HELSINKI — The People’s Liberation Army has established new facilities to improve its space domain awareness capabilities, according to a report.

The People’s Liberation Army (PLA) Strategic Support Force’s (SSF) new Base 37 is charged with boosting missile early warning capabilities and identifying, tracking and analyzing foreign space objects, according to the report published by the China Aerospace Studies Institute Sept. 11.

China created the PLASSF in 2015 as the 5th branch of the PLA and charged it with integrating and overseeing areas such as space, cyber, and electronic warfare. While still not fully understood, its overarching goal is assessed to be obtaining information dominance and providing strategic support to the PLA.

Base 37 will improve the accuracy of the country’s domestic space object catalog and likely has similarities to the U.S. Space Force’s Delta 2 and Delta 4 space domain awareness units.

“The new base will improve the PLA’s ability to provide early warning of incoming ballistic missiles to joint forces, and track and identify space objects’ location, maneuvers, and operating environment,” according to the report.

Base 37 combines new and existing facilities and likely has tracking stations and other installations in the provinces of Shaanxi, Shandong, Xinjiang, Yunnan, Hangzhou, Qinghai, and Hubei. Beijing and Chongqing municipalities also host facilities. 

It may also be integrating data from space-based missile early warning satellites. A number of China’s classified Tongxin Jishu Shiyan (TJS) satellites in geostationary orbit are thought to be for early warning purposes.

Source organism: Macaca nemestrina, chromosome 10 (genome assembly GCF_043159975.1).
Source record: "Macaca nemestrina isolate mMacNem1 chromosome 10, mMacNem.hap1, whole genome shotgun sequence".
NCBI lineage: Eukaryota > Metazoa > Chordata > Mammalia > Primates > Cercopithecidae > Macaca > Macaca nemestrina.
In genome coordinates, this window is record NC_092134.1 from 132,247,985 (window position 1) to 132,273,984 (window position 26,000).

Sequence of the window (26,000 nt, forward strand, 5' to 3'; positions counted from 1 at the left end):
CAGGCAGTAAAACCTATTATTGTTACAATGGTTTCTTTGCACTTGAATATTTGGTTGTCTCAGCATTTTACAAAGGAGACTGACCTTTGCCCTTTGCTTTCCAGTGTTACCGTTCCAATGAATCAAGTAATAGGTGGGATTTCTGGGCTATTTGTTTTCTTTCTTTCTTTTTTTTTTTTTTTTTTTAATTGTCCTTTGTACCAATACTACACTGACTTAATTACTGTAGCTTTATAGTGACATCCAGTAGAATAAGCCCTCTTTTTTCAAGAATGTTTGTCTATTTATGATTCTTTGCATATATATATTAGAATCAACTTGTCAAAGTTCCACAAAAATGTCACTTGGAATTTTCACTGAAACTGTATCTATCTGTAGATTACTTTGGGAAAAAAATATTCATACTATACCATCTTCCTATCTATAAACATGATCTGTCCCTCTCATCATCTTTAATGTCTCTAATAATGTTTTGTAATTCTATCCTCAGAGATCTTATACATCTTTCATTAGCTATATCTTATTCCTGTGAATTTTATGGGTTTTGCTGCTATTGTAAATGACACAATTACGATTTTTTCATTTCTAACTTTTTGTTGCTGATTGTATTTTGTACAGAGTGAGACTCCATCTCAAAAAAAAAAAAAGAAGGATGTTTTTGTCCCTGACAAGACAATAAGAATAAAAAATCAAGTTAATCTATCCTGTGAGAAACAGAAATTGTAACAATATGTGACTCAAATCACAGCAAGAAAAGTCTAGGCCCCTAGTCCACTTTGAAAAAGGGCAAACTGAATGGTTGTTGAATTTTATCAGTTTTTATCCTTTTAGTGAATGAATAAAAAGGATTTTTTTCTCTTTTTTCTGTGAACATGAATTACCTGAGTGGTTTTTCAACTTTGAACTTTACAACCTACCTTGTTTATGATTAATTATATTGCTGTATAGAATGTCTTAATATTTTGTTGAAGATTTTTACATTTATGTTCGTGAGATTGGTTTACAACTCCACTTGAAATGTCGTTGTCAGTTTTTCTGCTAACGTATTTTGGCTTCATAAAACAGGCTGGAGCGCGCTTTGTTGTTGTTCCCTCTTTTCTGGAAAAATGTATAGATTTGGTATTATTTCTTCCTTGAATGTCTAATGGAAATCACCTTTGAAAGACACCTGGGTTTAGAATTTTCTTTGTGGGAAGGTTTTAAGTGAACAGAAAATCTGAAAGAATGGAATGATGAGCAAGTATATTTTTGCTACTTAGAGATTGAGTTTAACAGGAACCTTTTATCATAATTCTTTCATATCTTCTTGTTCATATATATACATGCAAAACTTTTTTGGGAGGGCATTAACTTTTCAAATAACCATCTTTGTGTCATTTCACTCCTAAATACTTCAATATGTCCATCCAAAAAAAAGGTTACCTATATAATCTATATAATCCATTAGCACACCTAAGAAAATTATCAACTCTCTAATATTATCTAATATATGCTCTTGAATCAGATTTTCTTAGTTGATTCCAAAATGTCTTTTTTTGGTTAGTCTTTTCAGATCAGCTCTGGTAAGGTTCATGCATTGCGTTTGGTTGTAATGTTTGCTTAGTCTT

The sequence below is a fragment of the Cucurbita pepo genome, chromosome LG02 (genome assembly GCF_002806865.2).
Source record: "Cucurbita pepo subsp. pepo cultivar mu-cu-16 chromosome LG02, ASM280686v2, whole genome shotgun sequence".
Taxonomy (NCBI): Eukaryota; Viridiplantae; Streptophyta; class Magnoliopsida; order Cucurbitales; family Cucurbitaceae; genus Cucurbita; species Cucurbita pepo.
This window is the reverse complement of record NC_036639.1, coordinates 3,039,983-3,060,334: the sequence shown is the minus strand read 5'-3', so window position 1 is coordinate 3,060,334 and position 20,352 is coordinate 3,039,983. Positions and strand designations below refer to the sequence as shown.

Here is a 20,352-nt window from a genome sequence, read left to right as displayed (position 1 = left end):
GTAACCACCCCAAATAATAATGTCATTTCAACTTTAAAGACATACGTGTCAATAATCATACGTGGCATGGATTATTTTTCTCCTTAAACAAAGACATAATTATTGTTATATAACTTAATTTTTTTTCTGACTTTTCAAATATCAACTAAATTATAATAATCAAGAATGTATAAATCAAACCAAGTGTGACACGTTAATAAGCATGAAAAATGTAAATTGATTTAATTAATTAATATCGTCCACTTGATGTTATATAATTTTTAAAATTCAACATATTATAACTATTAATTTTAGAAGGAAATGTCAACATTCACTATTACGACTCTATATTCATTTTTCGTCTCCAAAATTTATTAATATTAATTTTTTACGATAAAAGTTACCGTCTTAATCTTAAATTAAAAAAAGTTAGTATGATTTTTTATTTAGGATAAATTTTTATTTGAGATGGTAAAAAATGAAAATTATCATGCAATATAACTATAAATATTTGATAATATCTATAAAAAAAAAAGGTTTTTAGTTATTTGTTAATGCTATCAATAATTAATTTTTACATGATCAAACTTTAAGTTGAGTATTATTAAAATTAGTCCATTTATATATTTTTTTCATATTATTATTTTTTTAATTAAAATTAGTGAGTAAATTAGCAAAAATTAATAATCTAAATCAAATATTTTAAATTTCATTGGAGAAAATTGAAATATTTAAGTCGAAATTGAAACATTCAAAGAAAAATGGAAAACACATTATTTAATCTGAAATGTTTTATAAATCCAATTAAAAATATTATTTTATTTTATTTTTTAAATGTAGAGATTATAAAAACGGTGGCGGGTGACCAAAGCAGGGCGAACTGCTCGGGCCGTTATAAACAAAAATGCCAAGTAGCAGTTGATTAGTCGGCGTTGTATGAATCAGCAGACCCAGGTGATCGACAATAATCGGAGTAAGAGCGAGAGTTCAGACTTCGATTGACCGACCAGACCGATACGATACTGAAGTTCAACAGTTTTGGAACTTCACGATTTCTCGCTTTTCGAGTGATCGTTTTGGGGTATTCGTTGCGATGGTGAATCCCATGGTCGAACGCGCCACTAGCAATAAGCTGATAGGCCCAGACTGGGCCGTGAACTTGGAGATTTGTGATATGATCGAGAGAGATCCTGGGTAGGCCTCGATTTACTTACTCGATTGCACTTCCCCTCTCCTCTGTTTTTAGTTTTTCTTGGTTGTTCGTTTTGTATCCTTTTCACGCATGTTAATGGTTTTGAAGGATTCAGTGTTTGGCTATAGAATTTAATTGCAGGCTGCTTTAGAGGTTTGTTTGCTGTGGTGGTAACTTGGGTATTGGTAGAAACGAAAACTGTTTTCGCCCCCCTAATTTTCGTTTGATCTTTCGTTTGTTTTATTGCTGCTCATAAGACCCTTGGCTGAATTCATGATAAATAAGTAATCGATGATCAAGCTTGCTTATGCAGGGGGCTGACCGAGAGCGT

The report’s initial analysis does not reveal Base 37 to have a role in operating on-orbit systems, such as satellites reported to be fleeing, imaging and approaching U.S. satellites. It does not operate China’s robotic arm-equipped movable satellites like Shijian-21, which towed a defunct satellite to a GEO graveyard orbit, and Shijian-17. The report however confirms it is active in integrating and analyzing related data. 

Based on a review of the base’s technical reports and patents, the report suggests that the first priorities for Base 37 have been to increase the accuracy of China’s space object catalog, establish an internal collision early warning system, and improve identification and tracking of key perceived threats. 

China’s space activities have expanded greatly in recent years, in turn demanding greater space domain awareness capabilities. The country conducted 14 orbital launch attempts in 2013, rising to 55 times in 2021, 64 times in 2022, and could reach 80 launches across 2023. During this time China has constructed a modular crewed space station and plans to build a low Earth orbit megaconstellation

The report also notes that Chinese papers discuss perceived threats. These include highly-maneuverable Starlink satellites, very low orbit space objects, and geosynchronous Earth orbit debris. 

The establishment of Base 37 has implications for the U.S. Opportunities include the possibility of greater cooperation in the realm of space domain awareness and more direct contact with regards to conjunction warnings. Notable challenges are possible greater Chinese distrust of U.S. on-orbit operations, such as activities in the GEO belt.

The report also notes that China does not yet have on-orbit space situational awareness systems beyond small, experimental systems. This this will likely change in the coming years however.

Andrew Jones covers China's space industry for SpaceNews. Andrew has previously lived in China and reported from major space conferences there. Based in Helsinki, Finland, he has written for National Geographic, New Scientist, Smithsonian Magazine, Sky...